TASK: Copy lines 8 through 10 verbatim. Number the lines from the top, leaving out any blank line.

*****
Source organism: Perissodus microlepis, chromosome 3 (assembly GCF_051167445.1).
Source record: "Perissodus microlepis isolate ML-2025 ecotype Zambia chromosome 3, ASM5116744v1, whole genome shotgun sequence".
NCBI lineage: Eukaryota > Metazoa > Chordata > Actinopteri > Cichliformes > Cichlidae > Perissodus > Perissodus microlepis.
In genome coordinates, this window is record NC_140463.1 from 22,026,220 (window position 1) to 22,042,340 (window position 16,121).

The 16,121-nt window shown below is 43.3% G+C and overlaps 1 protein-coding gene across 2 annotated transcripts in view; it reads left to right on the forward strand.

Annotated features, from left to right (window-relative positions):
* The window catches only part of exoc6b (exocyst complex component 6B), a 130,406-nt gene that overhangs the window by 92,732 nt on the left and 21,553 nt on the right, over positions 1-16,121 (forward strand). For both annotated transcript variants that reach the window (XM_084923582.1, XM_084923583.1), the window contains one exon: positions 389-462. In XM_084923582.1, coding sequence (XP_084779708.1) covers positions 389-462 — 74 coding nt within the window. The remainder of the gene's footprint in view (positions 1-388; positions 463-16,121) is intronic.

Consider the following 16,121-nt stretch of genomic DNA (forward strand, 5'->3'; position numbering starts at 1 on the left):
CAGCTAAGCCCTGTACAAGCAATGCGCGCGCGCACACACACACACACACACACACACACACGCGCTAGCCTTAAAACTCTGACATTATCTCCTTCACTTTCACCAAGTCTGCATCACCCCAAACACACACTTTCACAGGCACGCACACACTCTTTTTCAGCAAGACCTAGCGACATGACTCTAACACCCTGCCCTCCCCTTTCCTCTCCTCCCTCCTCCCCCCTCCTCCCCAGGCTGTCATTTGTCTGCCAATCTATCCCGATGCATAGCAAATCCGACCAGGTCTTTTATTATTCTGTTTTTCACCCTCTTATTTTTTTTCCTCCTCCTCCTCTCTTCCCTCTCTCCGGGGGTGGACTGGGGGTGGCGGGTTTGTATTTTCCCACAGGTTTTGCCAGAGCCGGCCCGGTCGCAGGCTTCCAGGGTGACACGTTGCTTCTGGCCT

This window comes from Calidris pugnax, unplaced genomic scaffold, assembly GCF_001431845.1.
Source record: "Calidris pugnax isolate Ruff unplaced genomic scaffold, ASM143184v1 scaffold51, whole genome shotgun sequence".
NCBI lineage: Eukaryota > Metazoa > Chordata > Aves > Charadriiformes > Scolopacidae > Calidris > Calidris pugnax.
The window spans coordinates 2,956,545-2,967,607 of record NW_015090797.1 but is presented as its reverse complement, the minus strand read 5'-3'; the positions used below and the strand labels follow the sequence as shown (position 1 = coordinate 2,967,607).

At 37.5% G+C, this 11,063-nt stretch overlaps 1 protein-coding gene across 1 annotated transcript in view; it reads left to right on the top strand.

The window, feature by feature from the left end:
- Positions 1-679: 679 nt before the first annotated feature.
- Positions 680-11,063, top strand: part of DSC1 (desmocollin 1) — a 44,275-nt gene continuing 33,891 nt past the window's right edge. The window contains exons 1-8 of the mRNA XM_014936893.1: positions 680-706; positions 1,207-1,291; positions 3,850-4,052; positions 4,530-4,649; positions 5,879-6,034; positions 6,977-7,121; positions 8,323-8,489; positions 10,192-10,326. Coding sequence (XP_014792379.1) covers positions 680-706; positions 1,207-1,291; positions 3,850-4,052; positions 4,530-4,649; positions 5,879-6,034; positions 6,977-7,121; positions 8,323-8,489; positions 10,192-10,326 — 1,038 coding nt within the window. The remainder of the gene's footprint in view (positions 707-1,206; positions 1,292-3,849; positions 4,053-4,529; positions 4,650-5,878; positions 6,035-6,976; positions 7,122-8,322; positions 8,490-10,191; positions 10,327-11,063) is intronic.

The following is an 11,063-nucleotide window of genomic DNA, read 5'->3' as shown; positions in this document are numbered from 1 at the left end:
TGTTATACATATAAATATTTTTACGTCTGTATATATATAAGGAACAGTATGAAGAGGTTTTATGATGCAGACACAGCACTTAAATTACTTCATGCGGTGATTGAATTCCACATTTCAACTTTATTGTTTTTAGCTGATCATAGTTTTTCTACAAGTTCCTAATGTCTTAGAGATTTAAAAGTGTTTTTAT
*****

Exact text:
Consider the following 16,121-nt stretch of genomic DNA (forward strand, 5'->3'; position numbering starts at 1 on the left):
CAGCTAAGCCCTGTACAAGCAATGCGCGCGCGCACACACACACACACACACACACACACACGCGCTAGCCTTAAAACTCTGACATTATCTCCTTCACTTTCACCAAGTCTGCATCACCCCAAACACACACTTTCACAGGCACGCACACACTCTTTTTCAGCAAGACCTAGCGACATGACTCTAACACCCTGCCCTCCCCTTTCCTCTCCTCCCTCCTCCCCCCTCCTCCCCAGGCTGTCATTTGTCTGCCAATCTATCCCGATGCATAGCAAATCCGACCAGGTCTTTTATTATTCTGTTTTTCACCCTCTTATTTTTTTTCCTCCTCCTCCTCTCTTCCCTCTCTCCGGGGGTGGACTGGGGGTGGCGGGTTTGTATTTTCCCACAGGTTTTGCCAGAGCCGGCCCGGTCGCAGGCTTCCAGGGTGACACGTTGCTTCTGGCCT

This window comes from Calidris pugnax, unplaced genomic scaffold, assembly GCF_001431845.1.